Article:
Categorized | Featured, Health

Masunaga takes on Washington, D.C.

(Photo courtesy of Colette Masunaga)

Karin Stanton | Hawaii 24/7 Editor

Colette Masunaga, Konawaena High School Class of 2009, spent the last three months serving as a White House intern, working on outreach and recruitment projects.

In between her work duties and exploring the nation’s capitol, the University of California at Davis alumni and aspiring attorney found some time to answer some questions for exclusively for Hawaii 24/7.

— Where have you been assigned as a White House Intern? List a few job duties, tasks, and responsibilities you have you been given.

I am in the Presidential Personnel Office, working with the Outreach and Recruitment Team. The Presidential Personnel Office interns gain experience interviewing, learn tools and techniques to conduct interviews, work in teams, and learn how to craft an effective resume and develop a personal narrative. Interns work with staff members to conduct outreach to potential candidates, track progress within federal departments and agencies, and conduct research. Presidential Personnel Office interns build an understanding of what it takes to be a successful and effective employee and colleague in the federal workforce with skills that can be used in their future endeavors.

— What life experiences do you have that has been helpful as a White House Intern?

My parents (Margaret and Gail) raised me to be humble, hardworking, and grateful for all that we have in life. As a White House Intern, those values have guided me through my experiences here.

— What D.C. job did you like more, being a White House Intern or a U.S. Senate Page, and why? Were they paid positions?

There is not one position that I like more than the other. I believe that I have been truly blessed with the opportunity to serve the late Sen. Daniel Inouye as his Senate Page back in 2008 and to be a White House Intern now. Regardless of whether they are paid positions or not, it is an honor to serve one’s country and president in any capacity.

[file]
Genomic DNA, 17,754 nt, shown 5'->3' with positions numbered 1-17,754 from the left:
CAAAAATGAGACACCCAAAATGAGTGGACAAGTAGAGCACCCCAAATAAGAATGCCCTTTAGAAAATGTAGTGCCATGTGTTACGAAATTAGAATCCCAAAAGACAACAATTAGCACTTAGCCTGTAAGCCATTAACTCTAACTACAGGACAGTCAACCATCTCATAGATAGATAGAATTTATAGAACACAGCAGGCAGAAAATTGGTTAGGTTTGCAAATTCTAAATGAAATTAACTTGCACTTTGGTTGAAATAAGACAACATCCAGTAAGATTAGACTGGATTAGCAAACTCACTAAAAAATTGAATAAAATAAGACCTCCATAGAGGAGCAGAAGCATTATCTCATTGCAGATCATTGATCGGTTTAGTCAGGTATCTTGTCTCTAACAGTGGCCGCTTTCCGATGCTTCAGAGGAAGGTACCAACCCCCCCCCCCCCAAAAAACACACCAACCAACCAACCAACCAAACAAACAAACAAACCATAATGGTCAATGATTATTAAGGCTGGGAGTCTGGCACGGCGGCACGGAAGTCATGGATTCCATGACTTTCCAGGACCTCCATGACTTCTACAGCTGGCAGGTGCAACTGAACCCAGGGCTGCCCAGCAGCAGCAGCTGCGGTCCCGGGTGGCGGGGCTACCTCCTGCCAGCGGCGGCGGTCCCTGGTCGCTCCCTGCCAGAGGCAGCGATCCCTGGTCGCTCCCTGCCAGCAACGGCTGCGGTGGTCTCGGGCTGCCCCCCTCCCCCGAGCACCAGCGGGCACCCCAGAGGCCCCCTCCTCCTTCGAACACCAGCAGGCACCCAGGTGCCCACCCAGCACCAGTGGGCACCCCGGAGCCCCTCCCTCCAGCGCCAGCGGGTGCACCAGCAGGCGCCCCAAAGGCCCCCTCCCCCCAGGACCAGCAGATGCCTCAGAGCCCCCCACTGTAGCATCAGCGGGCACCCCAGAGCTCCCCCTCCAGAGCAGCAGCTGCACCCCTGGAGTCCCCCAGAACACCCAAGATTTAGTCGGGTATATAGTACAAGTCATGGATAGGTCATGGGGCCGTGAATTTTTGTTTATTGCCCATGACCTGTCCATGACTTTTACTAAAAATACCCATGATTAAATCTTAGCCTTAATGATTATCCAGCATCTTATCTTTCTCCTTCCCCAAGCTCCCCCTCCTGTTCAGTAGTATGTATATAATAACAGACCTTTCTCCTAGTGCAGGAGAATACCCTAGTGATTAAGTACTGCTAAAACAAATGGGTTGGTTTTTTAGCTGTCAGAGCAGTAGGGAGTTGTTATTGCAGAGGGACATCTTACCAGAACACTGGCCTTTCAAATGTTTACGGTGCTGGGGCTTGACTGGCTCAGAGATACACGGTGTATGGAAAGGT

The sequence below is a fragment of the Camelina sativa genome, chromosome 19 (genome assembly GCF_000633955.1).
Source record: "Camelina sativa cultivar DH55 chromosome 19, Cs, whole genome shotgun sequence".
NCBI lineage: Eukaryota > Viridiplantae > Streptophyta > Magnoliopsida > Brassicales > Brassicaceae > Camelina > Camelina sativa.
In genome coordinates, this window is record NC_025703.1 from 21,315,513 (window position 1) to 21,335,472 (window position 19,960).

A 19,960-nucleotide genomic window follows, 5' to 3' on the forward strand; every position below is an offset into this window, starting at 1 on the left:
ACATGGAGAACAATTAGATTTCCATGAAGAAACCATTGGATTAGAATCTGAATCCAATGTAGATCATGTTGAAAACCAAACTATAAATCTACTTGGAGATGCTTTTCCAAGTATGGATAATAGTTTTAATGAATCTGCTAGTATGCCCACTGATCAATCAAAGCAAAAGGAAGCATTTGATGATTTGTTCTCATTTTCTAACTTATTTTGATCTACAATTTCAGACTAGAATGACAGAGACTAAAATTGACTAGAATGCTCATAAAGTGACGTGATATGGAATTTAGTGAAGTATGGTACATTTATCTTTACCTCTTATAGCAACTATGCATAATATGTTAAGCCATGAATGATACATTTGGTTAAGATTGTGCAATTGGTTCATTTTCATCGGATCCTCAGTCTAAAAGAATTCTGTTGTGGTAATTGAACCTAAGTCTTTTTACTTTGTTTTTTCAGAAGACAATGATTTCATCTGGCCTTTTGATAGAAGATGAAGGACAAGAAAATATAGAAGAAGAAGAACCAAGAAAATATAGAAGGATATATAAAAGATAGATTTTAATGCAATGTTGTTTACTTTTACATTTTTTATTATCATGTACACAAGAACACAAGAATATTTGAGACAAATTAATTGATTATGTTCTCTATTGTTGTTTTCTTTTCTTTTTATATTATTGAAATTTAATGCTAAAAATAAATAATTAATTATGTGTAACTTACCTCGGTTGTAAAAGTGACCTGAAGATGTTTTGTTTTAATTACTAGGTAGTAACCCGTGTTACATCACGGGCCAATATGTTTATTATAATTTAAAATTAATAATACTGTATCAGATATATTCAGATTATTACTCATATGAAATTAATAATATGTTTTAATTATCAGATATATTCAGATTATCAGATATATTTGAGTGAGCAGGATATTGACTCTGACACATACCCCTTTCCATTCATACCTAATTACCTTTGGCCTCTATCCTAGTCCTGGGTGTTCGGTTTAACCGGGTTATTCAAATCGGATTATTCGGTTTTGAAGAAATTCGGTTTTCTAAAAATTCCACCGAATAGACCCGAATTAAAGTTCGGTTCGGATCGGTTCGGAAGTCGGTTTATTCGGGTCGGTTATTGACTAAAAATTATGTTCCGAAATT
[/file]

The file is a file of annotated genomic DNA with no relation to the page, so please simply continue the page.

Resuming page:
— What can you let us about your contact or experience with Sen. Hirono, Sen. Schatz, Rep. Hanabusa, and Rep. Gabbard?

I personally have not met the whole Hawaii delegation, but every single one of our Representatives and Senators serve with pride, dignity and honor. They are all outstanding individuals who deserve respect.

— What about being a fourth generation Japanese American whose grandparents were interned during WWII?

My grandfather’s story as a Japanese American who was unjustly incarcerated during WWII in Tule Lake is a very personal one for my family. He witnessed horrific things and for a period of time was a man without a country, despite being born and raised in California. I think in his life after the war, he wanted to prove how American he was and worked hard to provide for his wife and children. His life is a constant reminder of the precious nature of citizenship, belonging, and the dangers of policy that is executed rashly, without serious consideration of potential negative ramifications.